New Malton in 1843
New Malton is a parliamentary borough and market-town in the wapentake of Ryedale, in the North Riding, abut 214 miles from London, 17 or 18 miles north-east of York, and 22 miles south-west of Scarborough. It is situated on the north bank of the river Derwent, over which is a stone bridge to connect it with the suburb of Norton, and which here forms the boundary between the North and East Ridings. The borough comprises and is co-extensive with the parishes of St. Leonard and St. Michael, but for parliamentary purposes it unites with the adjoining parishes of Old Malton and Norton in the return of two members.
Both of the parishes of New Malton, with that of Old Malton, form a perpetual curacy, in the archdeaconry of Cleveland and diocese of York, with a gross income of £198. The churches of St. Leonard and St. Michael are supposed to have been originally chapels to Old Malton, which is presumed to have been the mother parish and church ; and the former has a tall spire, the upper part of which has been left unfinished, in the form of a truncated cone, lest, according to the popular story, its weight should prove too great for the edifice. The town also contains places of worship for Roman Catholics, Presbyterians, Independents, Baptists, Primitive Methodists, members of the Society of Friends, and Unitarians ; numerous schools, including large Lancasterian and national schools, a spacious workhouse for the Malton Poor-Law Union, which comprehends 68 parishes ; a large market-place, including a town-hall ; a neat theatre, built in 1814 ; and a handsome suite of public rooms, in connection with which are news-rooms and a subscription library.
There were formerly two market-crosses, both of which are destroyed. The town is generally well built, and is favourably situated on an eminence ; and it has a brisk trade, which is greatly aided by the river Derwent, that stream having been made. navigable to Malton, under an Act of the reign of Queen Anne, and more recently to a higher point. The principal articles of trade are corn, bacon, butter, and other agricultural produce, which are sent down the river, and coals, various articles of general consumption, and woollen goods from the West Riding, which are brought up to the town.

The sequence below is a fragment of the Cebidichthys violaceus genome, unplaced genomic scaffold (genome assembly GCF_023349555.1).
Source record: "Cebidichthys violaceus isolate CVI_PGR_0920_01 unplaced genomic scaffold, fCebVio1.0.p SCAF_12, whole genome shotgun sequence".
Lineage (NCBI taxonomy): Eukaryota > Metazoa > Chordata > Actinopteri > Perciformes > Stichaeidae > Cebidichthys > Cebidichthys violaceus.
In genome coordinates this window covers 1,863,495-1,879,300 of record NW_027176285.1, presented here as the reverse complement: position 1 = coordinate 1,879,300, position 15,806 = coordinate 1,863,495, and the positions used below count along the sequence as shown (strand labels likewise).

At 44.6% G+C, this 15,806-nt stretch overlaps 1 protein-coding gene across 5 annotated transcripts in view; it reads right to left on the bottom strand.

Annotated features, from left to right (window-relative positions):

The market-days are Tuesday and Saturday, the latter being the principal, and well attended from a considerable distance; and there are several annual fairs - on the Monday and Saturday before Palm-Sunday, for horses and cattle, the Saturdays before Whitsuntide and the 15th of July, and the 10th, 11th, and 12th October. The quarter-sessions for the North Riding are held here, and this is one of the polling-places for the county members of that Riding. The borough sent members to parliament in the reign of Edward I, after which it appears not to have been represented until 1640, since which time it has continued to elect two members. The right of election rested, prior to the passing of the Reform Bill, in the burgage holders, inhabitants, who were rated to church and poor, and there were about 625 electors at the time of the Boundary Reports ; the number registered in 1839-40 was 558. The bailiff is the returning officer. The population of the parishes of St. Leonard's and St. Michael's was 4,173 in 1831, and 4,021 in 1841 ; that of Old Malton, at the same dates, 1,204 and 1,296 respectively.